Over the years I’ve received a host of questions regarding the Polish league, so I thought I’d put everything in one place to aid those foreigners who seek to follow the league a little more closely. So here goes:
Watching the league from abroad
The best (and only) place to start is by bookmarking this dailymotion site. The Ekstraklasa and Dailymotion have done a deal which allows you to watch all Ekstraklasa games from abroad. Yes, that’s right no dodgy streams just direct access. The site also has highlights packages. Heavily recommended.
The best Twitter account and website to follow on this front is Ekstrastats. Set up several years ago this team provide a host of interesting statistical data regarding the league. While almost everything they produce is in Polish, some clever usage of google translate is very productive. In addition they produce a lot of neat graphics regarding the league.
Finding out fixture information
Many Twitter and Facebook followers ask me about fixture details. Well there’s a website to go to which has pretty much everything on that front -it’s 90minut.pl. This is an exhaustive resource which contains not just fixtures but historical results and player statistics from now and the past. The key part regarding fixtures is on the left hand side bar. There you can find the Ekstraklasa fixtures, all the way down to the lowest leagues. If you don’t want to mess around with google translate there’s Soccerway which updates relatively regularly. Unfortunately it’s not as up to date as 90minut.pl. It’s important to note that often fixture dates and times are not finalised until several weeks before the fixtures are announced.
Buying tickets for games
Ekstraklasa clubs have various different methods for selling tickets, sometimes you can buy online abroad but the best method is to turn up to the match in question with a passport or valid ID card several hours in advance and buy tickets that way. Sometimes clubs will make you a Fan’s card (Karta Kibica) but if you bring a passport and ID card there will be no problem in getting one of these done. For really big games it makes sense (if you can) to turn up to matches several days in advance and get tickets. In my experience only the biggest games – derbies – Lech vs Legia etc sell out more than 3 or 4 days in advance. You can try and contact clubs directly regarding buying tickets in advance – but they don’t always respond.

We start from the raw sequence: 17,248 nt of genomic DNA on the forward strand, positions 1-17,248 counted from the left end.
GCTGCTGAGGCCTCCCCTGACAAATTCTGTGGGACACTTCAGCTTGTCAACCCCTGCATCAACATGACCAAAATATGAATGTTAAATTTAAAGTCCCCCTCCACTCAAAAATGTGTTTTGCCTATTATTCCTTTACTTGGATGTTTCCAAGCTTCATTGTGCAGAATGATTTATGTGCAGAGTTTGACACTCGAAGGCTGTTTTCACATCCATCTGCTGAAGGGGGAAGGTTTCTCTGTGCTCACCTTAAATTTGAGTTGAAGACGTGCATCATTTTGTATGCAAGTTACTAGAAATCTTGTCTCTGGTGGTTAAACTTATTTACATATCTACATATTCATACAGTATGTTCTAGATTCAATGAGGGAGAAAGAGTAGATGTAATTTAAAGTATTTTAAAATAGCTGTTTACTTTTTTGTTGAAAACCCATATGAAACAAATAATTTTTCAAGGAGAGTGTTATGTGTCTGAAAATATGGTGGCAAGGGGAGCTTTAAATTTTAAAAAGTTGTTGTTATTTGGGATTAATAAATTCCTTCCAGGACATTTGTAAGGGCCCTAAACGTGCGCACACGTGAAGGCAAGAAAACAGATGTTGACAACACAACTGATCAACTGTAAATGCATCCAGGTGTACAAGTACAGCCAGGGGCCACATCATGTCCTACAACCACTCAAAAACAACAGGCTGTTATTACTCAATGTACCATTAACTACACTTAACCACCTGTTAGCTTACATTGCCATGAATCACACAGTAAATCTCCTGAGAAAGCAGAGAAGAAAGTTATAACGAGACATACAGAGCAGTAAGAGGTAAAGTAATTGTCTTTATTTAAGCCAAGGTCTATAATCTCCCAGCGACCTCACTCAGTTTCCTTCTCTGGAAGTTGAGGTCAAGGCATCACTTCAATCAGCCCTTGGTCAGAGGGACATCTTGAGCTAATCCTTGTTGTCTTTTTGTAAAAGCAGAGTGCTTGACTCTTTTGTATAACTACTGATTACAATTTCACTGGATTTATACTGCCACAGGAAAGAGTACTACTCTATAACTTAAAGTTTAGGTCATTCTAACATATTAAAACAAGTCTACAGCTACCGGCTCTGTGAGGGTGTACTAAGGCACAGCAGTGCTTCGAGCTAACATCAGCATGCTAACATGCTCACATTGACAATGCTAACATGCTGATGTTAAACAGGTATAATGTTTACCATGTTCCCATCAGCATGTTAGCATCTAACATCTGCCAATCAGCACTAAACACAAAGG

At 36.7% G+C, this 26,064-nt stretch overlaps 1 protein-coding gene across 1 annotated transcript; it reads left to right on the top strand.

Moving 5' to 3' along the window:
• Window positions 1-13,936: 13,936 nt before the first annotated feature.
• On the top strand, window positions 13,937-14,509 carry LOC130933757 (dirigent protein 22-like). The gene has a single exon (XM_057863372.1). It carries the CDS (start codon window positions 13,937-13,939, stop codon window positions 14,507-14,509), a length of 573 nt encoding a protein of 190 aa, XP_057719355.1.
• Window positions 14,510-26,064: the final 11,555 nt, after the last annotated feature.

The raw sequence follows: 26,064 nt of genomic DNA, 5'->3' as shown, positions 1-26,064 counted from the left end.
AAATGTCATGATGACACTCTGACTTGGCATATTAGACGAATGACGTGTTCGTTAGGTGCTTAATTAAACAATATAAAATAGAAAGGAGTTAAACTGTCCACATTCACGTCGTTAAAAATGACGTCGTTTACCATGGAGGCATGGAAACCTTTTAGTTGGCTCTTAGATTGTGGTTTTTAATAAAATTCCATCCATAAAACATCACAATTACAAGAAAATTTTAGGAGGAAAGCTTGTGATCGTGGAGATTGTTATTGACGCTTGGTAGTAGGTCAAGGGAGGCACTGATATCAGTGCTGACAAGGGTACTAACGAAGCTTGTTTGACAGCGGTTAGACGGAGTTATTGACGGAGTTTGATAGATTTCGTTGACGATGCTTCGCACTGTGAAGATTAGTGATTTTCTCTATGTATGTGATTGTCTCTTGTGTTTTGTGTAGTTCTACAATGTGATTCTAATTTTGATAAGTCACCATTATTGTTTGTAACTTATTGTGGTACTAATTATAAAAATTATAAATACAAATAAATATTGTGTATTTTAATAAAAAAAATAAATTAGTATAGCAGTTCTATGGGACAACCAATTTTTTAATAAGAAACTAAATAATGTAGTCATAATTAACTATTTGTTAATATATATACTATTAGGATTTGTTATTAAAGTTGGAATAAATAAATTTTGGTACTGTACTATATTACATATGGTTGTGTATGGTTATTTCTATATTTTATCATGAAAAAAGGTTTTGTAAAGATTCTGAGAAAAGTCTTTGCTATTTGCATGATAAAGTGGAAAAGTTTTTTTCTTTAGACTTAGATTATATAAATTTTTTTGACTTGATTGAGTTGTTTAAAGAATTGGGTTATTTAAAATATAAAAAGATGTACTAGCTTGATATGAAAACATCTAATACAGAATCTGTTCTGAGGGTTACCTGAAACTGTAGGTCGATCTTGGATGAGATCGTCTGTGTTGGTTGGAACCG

Attending games and safety
Polish football has a bad reputation abroad in terms of fan violence. I’m not saying it’s not there but violent incidents are very rare at Polish games these days and stadiums are in the main modern and safe (especially in the Ekstraklasa). You should have no problems but just a few little tips, don’t speak English too loud and don’t wear other club colours (scarves, shirts etc) at games. By blending in you’ll be fine.
Buying train and bus tickets in Poland
If you want to travel across the country by train the website to go is that of the PKP – Polish state railways. Tickets can be bought online and you can download them as PDFs and then put them on your digital device of choice or they can be printed. I’d advise buying tickets in advance because otherwise – even for westerners – the prices can be rather high. If you buy suitably in advance you can make the journey between Kraków and Warsaw in 2 and a half hours and pay as little as 49zl (11 Euro 30) one way.
For bus travel – which obviously takes longer the best place to go is Polskibus. Kraków to Warsaw takes about 5 hours on these buses, but you do get free wifi and if you book in advance the tickets are very cheap, and it’s a good option if train prices are too high.
That’s it for the moment – I’ll update this post if and when other information comes up, hope it’s useful and enjoy your first baby steps watching the Polish league!